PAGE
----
The Belta variant (501.V2 or B.1.351) carries three mutations (E484K, K417N, and N501Y) in important regions of the gene. This is where the spike protein the virus uses to attach to human cells. In particular, E484K has the ability to reduce the recognition of human antibodies to the virus. As a result, it is easier for nCoV to overcome the immune barrier generated by the COVID-19 vaccine.

3. Brazilian variant (P.1 Series)

The Gamma variant, also known as the P.1 strain, was first detected by the National Institute of Infectious Diseases (NIID) in a group of four people in Japan in January 2021, although it has existed in Brazil. from November 2020. According to the New York Times, these are tourists who contracted the new variant after arriving in the state of Amazonas, Brazil.

After that, the P.1 variant quickly became the dominant virus throughout Brazil and spread terror to other countries around the world. Studies show that the P.1 variant has a "unique mutation constellation" and very quickly became a dominant variant with a rapid spread rate, able to re-infect people who had previously been infected. cured. At the same time, the scientists also calculated that the P.1 virus is 2.5 times more infectious than the original SARS-CoV-2 virus strain that appeared initially, the ability to resist antibodies is also higher. .

How is the P.1 variant different?

Variant P.1 has 17 unique amino acid mutations and 4 substitution mutations, of which the three most worrisome are K417T, E484K, and N501Y. In particular, E484K attracted the greatest attention and it was also found in the South African strain B.1.351. The E484K mutation is thought to cause P.1 to re-infect even those who have recovered from the disease.
E484K appears on the protein spike of the virus, causing the P.1 variant to change shape, avoiding detection by antibodies produced after vaccination against COVID-19, or after the patient first contracted COVID-19 due to other pathogens. other virus strains.
In addition, mutations N501Y and K417T are the agents that cause the P.1 strain to spread more strongly than other virus strains. According to the New York Times, research results in the city of Manaus show that P.1 has the ability to spread more strongly than old virus strains by 40-120%.

4. Indian dual variant (Delta or B.1.617.2)

Delta variant (B.1.617.2), also known as "double mutation" was first discovered in India in December 2020. With the ability to infect dangerously, Delta soon became the dominant virus strain in India, to the United Kingdom, and in turn "visiting" other countries, overwhelming the global health system.

With its contagious and difficult-to-trace characteristics, according to WHO statistics, this variant has spread to 124 countries and territories. The new data show that the Delta variant is highly contagious mainly because people infected with this variant carry a viral load in the nasal cavity 1,000 times greater than people infected with previous SARS-CoV-2 virus strains.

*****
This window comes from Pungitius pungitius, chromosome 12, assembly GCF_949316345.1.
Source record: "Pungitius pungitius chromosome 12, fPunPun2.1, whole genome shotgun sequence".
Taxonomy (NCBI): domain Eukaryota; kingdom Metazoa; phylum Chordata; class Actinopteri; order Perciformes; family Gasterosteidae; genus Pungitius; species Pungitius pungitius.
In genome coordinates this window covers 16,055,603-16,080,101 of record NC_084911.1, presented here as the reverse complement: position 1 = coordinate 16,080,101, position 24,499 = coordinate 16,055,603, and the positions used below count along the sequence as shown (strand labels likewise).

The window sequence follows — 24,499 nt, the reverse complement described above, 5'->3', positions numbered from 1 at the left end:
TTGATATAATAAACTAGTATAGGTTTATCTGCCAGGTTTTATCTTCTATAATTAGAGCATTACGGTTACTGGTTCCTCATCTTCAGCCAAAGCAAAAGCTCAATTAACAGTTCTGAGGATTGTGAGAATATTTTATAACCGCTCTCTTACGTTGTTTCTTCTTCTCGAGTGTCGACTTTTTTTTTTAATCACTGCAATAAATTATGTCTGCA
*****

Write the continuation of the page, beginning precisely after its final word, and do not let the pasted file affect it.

The European Center for Disease Prevention and Control (ECDC) says Delta is 40 to 60 percent more infectious than the Alpha variant first detected in the UK. The ECDC predicts that by the beginning of August, up to 70% of new cases in the EU will be infected with Delta variant and this number will increase to 90% by the end of August.

"The Delta variant is more intense and contagious than previous viral strains," said Rochelle Walensky, Director of the US CDC. This is one of the most contagious respiratory viruses that we know of and that I have seen in my 20-year career."

Hospitalization rates for patients infected with the Delta variant were also 85% higher than with the Alpha variant. There is currently no evidence that people infected with the Delta variant are sicker or more likely to die. However, studies from Scotland published in The Lancet indicate that the Delta variant can make patients more likely to be hospitalized than previous variants. Increasing the likelihood of hospitalization can lead to an increased risk of death, especially for patients with underlying medical conditions such as diabetes, obesity, cardiovascular disease, etc.

Not only that, epidemiologists are concerned that the Delta variant that is "storming" cannot be stopped, the new Delta Plus variant - considered a "descendant" of Delta is equally dangerous, very easy. spread, they bind strongly to lung cell receptors and are resistant to monoclonal antibody therapy.

How is the Delta variant different?

Variant B.1.617 is called "double mutant" because it contains two mutations that appear in other dangerous virus strains, L452R, which appeared in the variant in California (USA), and E484Q, similar to the one that appeared in Vietnam. South Africa and Brazil. In addition to the above 2 mutations, B.1.617 has about 11 other mutations. It is these mutations that help the virus evade natural immunity as well as make it more resistant to vaccines and antibody treatments. This feature has created the second "tsunami" of the COVID-19 epidemic in India.

Epidemiologists say that the Delta variant is a particularly formidable foe. If the mutation continues, this strain will pose a huge threat, which is why medical professionals are extremely stressed. With its high infectivity, the Delta variant has the potential to reverse even the impressive anti-epidemic achievements in countries with rapid vaccination rates such as the US and Europe.